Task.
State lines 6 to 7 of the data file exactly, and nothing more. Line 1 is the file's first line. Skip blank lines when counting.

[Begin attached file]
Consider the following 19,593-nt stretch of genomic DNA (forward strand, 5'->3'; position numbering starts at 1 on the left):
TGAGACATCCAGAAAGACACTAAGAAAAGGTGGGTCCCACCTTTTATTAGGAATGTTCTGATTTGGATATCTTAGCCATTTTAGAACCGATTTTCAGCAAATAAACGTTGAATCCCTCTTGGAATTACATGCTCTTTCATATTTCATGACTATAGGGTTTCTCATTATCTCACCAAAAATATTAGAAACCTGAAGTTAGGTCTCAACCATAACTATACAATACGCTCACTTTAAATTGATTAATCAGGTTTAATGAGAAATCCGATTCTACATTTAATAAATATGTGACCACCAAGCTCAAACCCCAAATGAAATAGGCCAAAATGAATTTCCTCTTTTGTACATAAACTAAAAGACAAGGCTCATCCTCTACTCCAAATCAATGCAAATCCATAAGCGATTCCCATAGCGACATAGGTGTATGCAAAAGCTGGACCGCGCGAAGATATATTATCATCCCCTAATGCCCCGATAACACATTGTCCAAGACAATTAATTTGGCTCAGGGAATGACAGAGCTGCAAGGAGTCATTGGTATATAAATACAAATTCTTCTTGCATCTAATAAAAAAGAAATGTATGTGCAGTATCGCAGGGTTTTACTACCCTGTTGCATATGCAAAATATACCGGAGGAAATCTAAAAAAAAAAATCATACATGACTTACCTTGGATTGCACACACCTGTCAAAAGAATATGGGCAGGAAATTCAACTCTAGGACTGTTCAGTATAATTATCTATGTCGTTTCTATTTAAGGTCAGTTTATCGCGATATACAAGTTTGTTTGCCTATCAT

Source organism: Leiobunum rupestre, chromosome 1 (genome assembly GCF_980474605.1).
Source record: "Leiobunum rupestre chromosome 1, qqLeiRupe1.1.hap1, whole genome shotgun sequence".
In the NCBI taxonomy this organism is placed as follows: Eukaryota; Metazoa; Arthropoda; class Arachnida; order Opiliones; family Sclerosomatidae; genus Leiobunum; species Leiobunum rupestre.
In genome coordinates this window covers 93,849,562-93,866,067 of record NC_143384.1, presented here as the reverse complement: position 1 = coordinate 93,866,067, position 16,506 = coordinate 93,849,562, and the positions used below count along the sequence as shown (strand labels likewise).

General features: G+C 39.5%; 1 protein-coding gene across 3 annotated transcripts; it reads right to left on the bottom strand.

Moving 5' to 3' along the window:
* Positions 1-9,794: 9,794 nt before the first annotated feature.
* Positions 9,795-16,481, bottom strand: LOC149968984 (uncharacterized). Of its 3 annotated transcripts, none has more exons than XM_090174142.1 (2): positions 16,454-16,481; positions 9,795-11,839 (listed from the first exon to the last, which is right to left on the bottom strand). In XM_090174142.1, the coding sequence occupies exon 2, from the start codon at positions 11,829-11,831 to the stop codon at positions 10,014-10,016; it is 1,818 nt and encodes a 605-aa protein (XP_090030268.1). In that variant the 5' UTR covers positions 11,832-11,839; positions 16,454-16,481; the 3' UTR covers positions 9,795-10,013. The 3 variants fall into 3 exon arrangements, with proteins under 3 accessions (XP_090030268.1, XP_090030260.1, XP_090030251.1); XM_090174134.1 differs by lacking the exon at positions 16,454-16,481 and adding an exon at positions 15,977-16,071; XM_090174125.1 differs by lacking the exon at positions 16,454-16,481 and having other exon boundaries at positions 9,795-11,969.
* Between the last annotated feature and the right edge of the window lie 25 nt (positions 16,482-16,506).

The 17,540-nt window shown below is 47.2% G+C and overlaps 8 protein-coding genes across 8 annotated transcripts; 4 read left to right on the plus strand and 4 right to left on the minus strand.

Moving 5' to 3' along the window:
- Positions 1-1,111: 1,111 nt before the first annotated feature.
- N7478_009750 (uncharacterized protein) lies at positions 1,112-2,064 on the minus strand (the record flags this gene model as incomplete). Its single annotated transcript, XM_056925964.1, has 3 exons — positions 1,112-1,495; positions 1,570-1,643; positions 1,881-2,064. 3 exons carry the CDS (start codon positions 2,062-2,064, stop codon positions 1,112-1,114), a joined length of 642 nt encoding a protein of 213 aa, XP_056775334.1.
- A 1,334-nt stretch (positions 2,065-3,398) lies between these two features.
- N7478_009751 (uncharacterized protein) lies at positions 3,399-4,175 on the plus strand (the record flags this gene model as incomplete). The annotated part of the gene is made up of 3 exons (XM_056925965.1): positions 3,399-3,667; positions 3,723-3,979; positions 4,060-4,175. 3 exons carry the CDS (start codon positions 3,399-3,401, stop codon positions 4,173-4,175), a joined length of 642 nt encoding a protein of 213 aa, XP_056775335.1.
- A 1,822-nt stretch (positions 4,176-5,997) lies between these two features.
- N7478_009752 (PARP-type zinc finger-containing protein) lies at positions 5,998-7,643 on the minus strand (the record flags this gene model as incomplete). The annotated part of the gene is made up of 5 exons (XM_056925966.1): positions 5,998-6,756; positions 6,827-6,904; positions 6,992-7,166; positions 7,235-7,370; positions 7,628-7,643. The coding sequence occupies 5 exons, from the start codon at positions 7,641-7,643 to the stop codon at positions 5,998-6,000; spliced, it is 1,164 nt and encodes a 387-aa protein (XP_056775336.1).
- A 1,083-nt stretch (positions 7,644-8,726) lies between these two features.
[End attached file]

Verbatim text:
In genome coordinates this window covers 93,849,562-93,866,067 of record NC_143384.1, presented here as the reverse complement: position 1 = coordinate 93,866,067, position 16,506 = coordinate 93,849,562, and the positions used below count along the sequence as shown (strand labels likewise).

General features: G+C 39.5%; 1 protein-coding gene across 3 annotated transcripts; it reads right to left on the bottom strand.